8:25 am
we will see how that deal plays out. year, companies and ceos are trying to figure out what the playbook might be in terms of the attacks. david: you did find some caution, as you suggest, particularly from barclays. where does that caution come from? >> we have to take into account that we had a very uncertain. period this year. people started to think about .rexit in the u.k. markets were on a roll and then the u.s. election -- so it has been quite a choppy year. optimisticcautiously because of, mostly, those geopolitical actions taking place. let's see what happens next year
8:26 am
with economic recovery may well feel confident and take more bold moves and transformation. but still, as you mentioned, it is optimistic. david: great to have you on the program. do analysts get into the sea suite? jonathan: and whether they actually deploy cash to do something productive to buy back some boosted dividends. coming up, market stocks have been largely left behind in the u.s. equity rally. geoff dennis joins us with his outlook from new york. this is bloomberg. ♪
8:27 am
8:28 am
8:29 am
>> this is bloomberg a break from u.s. worldwide. i am jonathan ferro. let's get a check of the markets. all-time highs on the dow. 26 points yesterday short of a 20,000 marker.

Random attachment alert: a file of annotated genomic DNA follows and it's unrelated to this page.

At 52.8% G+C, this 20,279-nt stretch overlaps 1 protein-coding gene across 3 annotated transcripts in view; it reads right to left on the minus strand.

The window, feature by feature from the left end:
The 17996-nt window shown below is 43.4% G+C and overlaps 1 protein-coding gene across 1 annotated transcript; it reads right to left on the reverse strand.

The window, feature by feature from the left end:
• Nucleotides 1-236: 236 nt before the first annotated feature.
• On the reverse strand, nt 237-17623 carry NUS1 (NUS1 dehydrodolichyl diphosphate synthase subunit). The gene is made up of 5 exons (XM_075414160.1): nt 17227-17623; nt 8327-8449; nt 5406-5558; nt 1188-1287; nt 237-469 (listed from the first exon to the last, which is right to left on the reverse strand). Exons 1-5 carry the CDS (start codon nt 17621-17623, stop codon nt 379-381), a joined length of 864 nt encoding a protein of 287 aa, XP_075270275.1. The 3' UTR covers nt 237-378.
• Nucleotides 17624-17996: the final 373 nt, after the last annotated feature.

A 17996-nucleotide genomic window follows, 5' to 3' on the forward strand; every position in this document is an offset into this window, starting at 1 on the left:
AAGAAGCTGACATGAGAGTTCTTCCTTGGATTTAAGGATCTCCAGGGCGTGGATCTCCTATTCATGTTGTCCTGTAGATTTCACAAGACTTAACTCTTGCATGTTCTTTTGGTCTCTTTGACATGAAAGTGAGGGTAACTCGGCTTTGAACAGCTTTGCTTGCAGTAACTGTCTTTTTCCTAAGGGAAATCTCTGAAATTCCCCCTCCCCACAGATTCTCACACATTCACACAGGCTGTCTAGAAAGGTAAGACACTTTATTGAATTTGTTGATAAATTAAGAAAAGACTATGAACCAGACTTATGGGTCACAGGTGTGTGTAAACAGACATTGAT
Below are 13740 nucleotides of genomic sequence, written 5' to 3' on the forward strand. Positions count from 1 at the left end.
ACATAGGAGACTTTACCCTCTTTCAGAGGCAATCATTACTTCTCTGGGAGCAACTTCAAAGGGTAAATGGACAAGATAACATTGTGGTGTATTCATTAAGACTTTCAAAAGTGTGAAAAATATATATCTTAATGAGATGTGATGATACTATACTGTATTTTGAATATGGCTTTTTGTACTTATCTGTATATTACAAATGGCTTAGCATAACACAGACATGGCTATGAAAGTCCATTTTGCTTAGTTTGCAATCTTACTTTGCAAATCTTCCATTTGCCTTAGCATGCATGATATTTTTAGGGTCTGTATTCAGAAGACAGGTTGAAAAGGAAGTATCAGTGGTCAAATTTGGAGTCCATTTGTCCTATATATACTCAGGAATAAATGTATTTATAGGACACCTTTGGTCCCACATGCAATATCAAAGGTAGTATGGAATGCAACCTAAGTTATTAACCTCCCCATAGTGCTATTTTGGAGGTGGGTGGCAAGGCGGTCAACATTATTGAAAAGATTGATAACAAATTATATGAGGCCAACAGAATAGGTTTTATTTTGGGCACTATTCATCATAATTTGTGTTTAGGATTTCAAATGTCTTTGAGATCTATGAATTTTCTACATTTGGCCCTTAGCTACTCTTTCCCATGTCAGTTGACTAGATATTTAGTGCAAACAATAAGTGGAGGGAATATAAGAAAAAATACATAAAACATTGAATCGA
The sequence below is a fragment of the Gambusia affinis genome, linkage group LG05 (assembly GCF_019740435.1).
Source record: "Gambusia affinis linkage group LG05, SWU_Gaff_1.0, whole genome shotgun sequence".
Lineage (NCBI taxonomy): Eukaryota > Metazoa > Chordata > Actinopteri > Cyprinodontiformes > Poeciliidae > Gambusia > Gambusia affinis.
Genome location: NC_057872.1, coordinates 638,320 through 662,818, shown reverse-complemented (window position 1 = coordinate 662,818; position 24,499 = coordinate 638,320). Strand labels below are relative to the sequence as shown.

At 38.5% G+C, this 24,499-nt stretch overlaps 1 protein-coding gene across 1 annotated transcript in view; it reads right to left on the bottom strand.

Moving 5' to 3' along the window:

8:30 am
the futures are treading water. in the other asset classes, the fx market more precisely, specifically, dollar dominant. dxy climates were 14 year highs. too-dollar climbs back up $1.04. the bond market yields of the basis point, 256 is how we trade on the u.s. 10 year. david: shortfall. italian banks set to lose $50 billion to clean up balance sheets. more than the 21 billion the tolerant -- the parliament agreed to provide. stocks coming off of a record low on news of a $21 billion on the way. spanish refund. europe's highest court orders spanish banks to refund billions of euros to mortgage owners who were not allowed to benefit from lower interest rates. too far, too fast?
8:31 am
stocks hitting fresh record highs as the dow inches closer to 20,000. investors are seeing the half-full part of the glass but common el-erian says it is time to cash. now we turn to emerging markets. emerging stocks have largely been left behind in the u.s. equity rally but there are some indications that might just be changing. options traders are now betting on e.m. stocks to gain with bullish contracts such as we see on this bar chart on the msci emerging markets, ups reaching their highest level in six months. dennis, head of the strategy, joins us from austin. -- from boston. >> david: good morning. take us on a rotation back to e.m.. >> it has had a rough period since the u.s. election. we have no underperformed the